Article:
As it happens, the singers on the original recording of HJ (from NYC) spoke a conservative variety of American English in which Harry and hairy are distinct.

The model for the burlesque. About the French nursery rhyme / round Frère Jacques. Both words in the title are usually monosyllables, but in the variety in the rhyme their final “mute e” (“e muet”) is pronounced, as a schwa, so that in HJ both words are disyllables, accentually SW.

The French original (call it FJ), which is parodied in HJ:

Frère Jacques, Frère Jacques,
Dormez-vous? Dormez-vous?
Sonnez les matines! Sonnez les matines!
Ding, dang, dong. Ding, dang, dong.

(matines ‘matins’, referring to a service of morning prayer, is also usually a monosyllable, but here is SW disyllabic.)

The traditional English translation (call it BJ) is a considerable adaptation, but of course preserves the metrical pattern of FJ:

Are you sleeping? Are you sleeping?
Brother John, Brother John,
Morning bells are ringing! Morning bells are ringing!
Ding, dang, dong. Ding, dang, dong.

The poetic form of FJ and BJ (preserved almost exactly in HJ). The verse is a trochaic tetrameter quatrain, unrhymed; each line is a repeated two-footed (dimeter) base, which is repeated exactly:

base for line 1, SW SW; full line SW SW SW SW

base for line 2, SW SR (where R is a rest); full line SW SR SW SR

base for line 3, double-time SWsW Ss (where s is a reduced-accent S)

base for line 4, SW SR (like line 2)

Lines 1 and 2 are routine tetrameter (with a little twist in line 2). Then line 3 erupts into double time (suddenly rushing forward), while preserving the trochaic meter; in fact, each of the two feet in its base is itself a bit of trochaic dimeter: trochaic dimeter embedded within trochaic dimeter, all of it sung at double tempo to get all those syllables into one sung line. That is, the full line 3 is

SWsW Ss SWsW Ss (with 8 strong syllables instead of 4)

All of this metrically regulated, but after the metrical pattern of the poem is clearly established in the first two lines — the first line straightforwardly trochaic, the second varied by rests instead of the W syllables 4 and 8 — it breaks out in real complexity in line 3, and then returns in line 4, in closure, to the simple pattern of line 2.

So in only four lines the poem runs through the full scheme in Arnold Zwicky & Ann Zwicky on “Patterns first, exceptions later” (Channon & Shockey, To Honor Ilse Lehiste, 1986): establishing a pattern, then deviating from it, then return to it as a gesture of closure.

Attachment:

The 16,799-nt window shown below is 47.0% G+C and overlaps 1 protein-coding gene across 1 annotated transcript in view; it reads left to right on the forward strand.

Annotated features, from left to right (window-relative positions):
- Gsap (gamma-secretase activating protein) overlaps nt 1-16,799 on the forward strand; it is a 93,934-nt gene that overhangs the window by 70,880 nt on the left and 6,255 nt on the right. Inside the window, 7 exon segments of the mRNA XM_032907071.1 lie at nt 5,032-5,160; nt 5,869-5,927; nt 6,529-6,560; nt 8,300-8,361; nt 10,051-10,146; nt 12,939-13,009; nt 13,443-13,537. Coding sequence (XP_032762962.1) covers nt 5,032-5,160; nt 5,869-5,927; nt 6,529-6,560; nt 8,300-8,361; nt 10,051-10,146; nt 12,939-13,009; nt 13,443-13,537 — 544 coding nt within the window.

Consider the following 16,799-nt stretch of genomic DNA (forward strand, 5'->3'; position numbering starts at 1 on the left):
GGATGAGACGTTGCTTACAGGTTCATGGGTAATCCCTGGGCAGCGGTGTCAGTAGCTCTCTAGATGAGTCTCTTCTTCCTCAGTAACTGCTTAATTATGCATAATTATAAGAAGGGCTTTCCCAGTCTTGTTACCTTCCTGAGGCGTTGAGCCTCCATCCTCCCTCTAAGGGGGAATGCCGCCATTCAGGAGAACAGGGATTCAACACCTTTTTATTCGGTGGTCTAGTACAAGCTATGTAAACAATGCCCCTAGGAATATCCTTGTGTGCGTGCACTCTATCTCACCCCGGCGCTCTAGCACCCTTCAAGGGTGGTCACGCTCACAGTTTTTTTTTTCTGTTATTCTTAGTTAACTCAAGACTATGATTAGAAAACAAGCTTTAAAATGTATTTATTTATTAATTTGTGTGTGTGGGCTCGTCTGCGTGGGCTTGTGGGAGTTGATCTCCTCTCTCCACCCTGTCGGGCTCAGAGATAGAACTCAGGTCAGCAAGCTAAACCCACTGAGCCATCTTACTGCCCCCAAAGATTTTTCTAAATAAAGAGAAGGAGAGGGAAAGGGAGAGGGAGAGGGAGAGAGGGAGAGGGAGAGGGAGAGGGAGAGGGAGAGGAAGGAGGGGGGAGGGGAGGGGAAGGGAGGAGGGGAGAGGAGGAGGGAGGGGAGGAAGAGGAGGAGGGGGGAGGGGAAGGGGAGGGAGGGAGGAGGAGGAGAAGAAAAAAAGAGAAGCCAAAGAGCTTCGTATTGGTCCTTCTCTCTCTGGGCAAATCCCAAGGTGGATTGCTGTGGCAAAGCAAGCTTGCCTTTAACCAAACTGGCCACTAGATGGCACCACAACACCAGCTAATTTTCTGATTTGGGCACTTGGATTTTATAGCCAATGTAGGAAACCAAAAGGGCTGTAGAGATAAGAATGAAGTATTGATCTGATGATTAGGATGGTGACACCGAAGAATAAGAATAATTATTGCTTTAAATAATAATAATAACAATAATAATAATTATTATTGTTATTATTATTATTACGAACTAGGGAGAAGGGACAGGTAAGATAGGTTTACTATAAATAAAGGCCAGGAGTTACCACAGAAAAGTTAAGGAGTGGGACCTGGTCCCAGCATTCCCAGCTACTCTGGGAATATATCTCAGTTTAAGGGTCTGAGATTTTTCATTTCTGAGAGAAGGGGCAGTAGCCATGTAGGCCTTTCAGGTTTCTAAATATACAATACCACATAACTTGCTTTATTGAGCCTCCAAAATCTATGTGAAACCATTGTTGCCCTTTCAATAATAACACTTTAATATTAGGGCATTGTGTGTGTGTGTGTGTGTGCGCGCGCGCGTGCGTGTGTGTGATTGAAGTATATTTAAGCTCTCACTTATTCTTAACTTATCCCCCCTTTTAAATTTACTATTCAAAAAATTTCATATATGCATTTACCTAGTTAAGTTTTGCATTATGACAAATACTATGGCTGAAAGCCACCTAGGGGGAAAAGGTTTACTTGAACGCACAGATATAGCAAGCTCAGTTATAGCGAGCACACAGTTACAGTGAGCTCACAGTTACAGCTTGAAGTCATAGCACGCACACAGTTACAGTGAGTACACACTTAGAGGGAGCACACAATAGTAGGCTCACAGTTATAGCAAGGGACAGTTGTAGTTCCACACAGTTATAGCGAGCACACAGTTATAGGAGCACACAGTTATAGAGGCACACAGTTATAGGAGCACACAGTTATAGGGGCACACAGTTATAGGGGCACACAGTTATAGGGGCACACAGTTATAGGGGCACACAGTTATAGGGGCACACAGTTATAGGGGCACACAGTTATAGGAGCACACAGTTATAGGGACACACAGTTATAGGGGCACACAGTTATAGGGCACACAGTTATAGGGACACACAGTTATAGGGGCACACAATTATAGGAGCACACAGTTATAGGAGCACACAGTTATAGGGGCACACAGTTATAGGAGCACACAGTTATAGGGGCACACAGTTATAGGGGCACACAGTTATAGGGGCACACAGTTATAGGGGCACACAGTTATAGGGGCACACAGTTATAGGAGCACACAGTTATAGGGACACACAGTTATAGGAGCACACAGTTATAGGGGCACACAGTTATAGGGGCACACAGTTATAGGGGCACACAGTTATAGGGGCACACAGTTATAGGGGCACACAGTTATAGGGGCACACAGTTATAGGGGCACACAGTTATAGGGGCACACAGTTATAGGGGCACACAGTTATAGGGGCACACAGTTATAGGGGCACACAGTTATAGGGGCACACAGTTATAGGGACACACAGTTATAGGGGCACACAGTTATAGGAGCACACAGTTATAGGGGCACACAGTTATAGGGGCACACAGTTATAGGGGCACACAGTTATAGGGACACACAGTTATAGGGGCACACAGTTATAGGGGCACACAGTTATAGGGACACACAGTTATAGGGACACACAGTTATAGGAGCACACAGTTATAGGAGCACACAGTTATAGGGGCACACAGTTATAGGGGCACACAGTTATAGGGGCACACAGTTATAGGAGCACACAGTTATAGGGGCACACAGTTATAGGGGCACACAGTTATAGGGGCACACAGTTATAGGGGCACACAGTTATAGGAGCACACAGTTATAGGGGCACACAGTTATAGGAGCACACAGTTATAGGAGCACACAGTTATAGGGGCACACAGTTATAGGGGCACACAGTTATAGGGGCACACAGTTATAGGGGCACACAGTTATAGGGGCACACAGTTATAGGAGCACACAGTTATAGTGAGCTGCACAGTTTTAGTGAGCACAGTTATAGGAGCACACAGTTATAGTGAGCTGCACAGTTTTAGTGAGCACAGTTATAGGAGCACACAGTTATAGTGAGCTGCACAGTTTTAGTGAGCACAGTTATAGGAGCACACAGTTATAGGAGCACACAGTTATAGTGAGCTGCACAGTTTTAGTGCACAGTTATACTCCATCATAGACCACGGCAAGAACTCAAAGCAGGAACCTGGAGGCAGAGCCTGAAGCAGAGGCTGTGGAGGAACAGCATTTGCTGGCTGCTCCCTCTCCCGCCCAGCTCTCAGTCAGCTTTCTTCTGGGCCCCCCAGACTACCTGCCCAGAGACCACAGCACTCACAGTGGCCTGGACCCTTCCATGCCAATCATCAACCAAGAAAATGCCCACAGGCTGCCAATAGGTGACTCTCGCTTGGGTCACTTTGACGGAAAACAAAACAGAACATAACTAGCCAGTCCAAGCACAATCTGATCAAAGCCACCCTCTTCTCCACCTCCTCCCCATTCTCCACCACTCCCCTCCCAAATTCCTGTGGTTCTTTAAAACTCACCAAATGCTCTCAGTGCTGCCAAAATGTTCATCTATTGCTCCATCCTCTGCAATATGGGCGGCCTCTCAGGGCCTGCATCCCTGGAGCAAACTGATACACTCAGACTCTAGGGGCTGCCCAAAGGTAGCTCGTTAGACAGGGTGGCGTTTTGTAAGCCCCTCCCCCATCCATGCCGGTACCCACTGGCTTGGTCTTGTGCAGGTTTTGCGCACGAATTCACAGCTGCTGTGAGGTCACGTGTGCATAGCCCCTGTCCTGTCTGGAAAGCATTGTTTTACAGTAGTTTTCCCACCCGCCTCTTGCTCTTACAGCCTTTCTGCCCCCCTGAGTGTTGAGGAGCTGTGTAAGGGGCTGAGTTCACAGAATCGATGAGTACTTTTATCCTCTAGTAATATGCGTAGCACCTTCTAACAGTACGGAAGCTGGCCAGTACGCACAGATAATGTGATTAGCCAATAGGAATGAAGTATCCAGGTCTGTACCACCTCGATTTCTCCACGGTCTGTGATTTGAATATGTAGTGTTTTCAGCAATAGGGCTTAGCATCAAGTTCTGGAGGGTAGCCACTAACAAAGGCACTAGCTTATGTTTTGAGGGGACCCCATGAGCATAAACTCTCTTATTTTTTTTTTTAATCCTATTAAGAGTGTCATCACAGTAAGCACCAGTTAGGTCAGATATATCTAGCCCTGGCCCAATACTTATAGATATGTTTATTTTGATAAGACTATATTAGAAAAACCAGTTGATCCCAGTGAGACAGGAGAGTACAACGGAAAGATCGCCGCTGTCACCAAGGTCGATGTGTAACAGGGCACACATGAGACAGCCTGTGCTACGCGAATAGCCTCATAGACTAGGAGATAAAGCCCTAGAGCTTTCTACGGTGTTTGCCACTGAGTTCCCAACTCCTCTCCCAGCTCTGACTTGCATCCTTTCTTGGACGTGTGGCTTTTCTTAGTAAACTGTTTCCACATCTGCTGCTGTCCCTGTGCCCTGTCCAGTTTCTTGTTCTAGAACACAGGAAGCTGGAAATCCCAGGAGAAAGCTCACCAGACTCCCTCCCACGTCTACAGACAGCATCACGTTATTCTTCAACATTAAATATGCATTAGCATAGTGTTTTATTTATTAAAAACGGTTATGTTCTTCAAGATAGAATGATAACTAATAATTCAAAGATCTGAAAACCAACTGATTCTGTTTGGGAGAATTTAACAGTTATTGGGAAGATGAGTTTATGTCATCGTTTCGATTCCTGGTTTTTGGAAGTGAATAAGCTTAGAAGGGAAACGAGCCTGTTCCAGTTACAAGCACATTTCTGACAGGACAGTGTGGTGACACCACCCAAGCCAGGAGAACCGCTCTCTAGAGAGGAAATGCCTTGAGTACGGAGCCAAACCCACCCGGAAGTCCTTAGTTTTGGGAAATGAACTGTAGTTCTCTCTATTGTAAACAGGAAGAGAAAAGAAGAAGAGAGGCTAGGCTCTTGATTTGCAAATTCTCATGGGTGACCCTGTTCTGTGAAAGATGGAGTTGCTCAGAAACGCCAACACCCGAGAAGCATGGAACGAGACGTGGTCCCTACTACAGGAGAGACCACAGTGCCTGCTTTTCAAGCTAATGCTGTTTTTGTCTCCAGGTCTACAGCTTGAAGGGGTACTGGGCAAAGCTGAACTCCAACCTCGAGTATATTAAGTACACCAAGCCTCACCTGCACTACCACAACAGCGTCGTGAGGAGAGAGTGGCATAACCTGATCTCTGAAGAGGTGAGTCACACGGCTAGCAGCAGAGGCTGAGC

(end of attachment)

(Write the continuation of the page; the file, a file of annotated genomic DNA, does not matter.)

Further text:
To return to Harry and his jockstrap, HJ follows the pattern of FJ and BJ, with one small twist that’s a common variation in front-accented metrical patterns: an initial unaccented syllable

[line 3 in HJ:] Thĕy say that he’s a fairy / Bŭt Har-ry is so hairy (accented syllables, whether S or s, are underlined)

In addition, line 3 is more complex in content: not two identical half-lines, but two different but rhyming half-lines (as above, with more to come); the effect is of two distinct tetrameter lines — call them 3a and 3b — banged together.

Dickie Goodman and “Harry’s Jockstrap”. From Wikipedia:

Richard Dorian Goodman (April 19, 1934 – November 6, 1989), known as Dickie Goodman, was an American music and record producer born in Brooklyn, New York. He is best known for inventing and using the technique of the “break-in”, an early precursor to sampling, that used brief clips of popular records and songs to “answer” comedic questions posed by voice actors on his novelty records. He also wrote and produced some original material, most often heard on the B-sides of his break-in records.

The original material included a fair number of parodies or burlesques, of the sort that Stan Freberg and Allan Sherman produced around the same time. I don’t know when “Harry’s Jockstrap” (sung by Dickie Goodman and Sadie) was first recorded, but it was included in the 1964 album of Goodman’s greatest hits: